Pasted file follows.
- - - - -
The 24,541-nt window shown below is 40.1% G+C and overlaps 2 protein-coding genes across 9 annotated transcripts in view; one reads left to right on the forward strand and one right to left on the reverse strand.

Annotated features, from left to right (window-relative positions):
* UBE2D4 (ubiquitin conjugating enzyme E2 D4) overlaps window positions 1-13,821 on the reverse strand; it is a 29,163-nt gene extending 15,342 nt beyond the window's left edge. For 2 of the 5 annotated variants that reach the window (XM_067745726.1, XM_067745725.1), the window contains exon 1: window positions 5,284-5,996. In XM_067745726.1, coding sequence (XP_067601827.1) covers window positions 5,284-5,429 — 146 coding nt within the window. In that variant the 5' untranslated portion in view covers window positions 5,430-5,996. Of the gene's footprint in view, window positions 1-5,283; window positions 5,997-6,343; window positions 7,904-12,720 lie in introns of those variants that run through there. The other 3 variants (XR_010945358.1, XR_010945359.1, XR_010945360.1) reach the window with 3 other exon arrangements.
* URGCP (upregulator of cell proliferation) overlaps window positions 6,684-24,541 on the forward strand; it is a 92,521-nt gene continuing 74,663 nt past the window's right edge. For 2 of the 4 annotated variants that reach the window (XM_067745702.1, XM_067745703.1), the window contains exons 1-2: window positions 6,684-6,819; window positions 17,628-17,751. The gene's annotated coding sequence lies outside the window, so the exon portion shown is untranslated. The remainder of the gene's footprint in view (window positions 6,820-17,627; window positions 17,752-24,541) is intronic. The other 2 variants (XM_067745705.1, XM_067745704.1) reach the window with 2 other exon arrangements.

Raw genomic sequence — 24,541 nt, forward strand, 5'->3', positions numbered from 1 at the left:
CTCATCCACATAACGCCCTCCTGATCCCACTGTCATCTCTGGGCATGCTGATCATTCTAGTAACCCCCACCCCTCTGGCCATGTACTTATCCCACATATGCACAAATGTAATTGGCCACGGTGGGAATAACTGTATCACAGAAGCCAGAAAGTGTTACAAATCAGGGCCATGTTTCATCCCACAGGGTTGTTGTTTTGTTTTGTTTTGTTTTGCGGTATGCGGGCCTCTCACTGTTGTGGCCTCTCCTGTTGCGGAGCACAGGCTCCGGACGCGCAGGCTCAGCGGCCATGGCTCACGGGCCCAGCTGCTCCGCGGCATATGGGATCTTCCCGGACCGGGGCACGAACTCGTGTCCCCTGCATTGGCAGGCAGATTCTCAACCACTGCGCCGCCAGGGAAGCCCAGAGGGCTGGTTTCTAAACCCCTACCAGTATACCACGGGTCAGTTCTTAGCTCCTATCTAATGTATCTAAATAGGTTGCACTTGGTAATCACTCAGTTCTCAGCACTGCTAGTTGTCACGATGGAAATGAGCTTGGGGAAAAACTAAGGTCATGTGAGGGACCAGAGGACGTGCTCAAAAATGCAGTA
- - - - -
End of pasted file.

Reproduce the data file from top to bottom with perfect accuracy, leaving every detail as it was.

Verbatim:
The 24,541-nt window shown below is 40.1% G+C and overlaps 2 protein-coding genes across 9 annotated transcripts in view; one reads left to right on the forward strand and one right to left on the reverse strand.

Annotated features, from left to right (window-relative positions):
* UBE2D4 (ubiquitin conjugating enzyme E2 D4) overlaps window positions 1-13,821 on the reverse strand; it is a 29,163-nt gene extending 15,342 nt beyond the window's left edge. For 2 of the 5 annotated variants that reach the window (XM_067745726.1, XM_067745725.1), the window contains exon 1: window positions 5,284-5,996. In XM_067745726.1, coding sequence (XP_067601827.1) covers window positions 5,284-5,429 — 146 coding nt within the window. In that variant the 5' untranslated portion in view covers window positions 5,430-5,996. Of the gene's footprint in view, window positions 1-5,283; window positions 5,997-6,343; window positions 7,904-12,720 lie in introns of those variants that run through there. The other 3 variants (XR_010945358.1, XR_010945359.1, XR_010945360.1) reach the window with 3 other exon arrangements.
* URGCP (upregulator of cell proliferation) overlaps window positions 6,684-24,541 on the forward strand; it is a 92,521-nt gene continuing 74,663 nt past the window's right edge. For 2 of the 4 annotated variants that reach the window (XM_067745702.1, XM_067745703.1), the window contains exons 1-2: window positions 6,684-6,819; window positions 17,628-17,751. The gene's annotated coding sequence lies outside the window, so the exon portion shown is untranslated. The remainder of the gene's footprint in view (window positions 6,820-17,627; window positions 17,752-24,541) is intronic. The other 2 variants (XM_067745705.1, XM_067745704.1) reach the window with 2 other exon arrangements.

Raw genomic sequence — 24,541 nt, forward strand, 5'->3', positions numbered from 1 at the left:
CTCATCCACATAACGCCCTCCTGATCCCACTGTCATCTCTGGGCATGCTGATCATTCTAGTAACCCCCACCCCTCTGGCCATGTACTTATCCCACATATGCACAAATGTAATTGGCCACGGTGGGAATAACTGTATCACAGAAGCCAGAAAGTGTTACAAATCAGGGCCATGTTTCATCCCACAGGGTTGTTGTTTTGTTTTGTTTTGTTTTGCGGTATGCGGGCCTCTCACTGTTGTGGCCTCTCCTGTTGCGGAGCACAGGCTCCGGACGCGCAGGCTCAGCGGCCATGGCTCACGGGCCCAGCTGCTCCGCGGCATATGGGATCTTCCCGGACCGGGGCACGAACTCGTGTCCCCTGCATTGGCAGGCAGATTCTCAACCACTGCGCCGCCAGGGAAGCCCAGAGGGCTGGTTTCTAAACCCCTACCAGTATACCACGGGTCAGTTCTTAGCTCCTATCTAATGTATCTAAATAGGTTGCACTTGGTAATCACTCAGTTCTCAGCACTGCTAGTTGTCACGATGGAAATGAGCTTGGGGAAAAACTAAGGTCATGTGAGGGACCAGAGGACGTGCTCAAAAATGCAGTA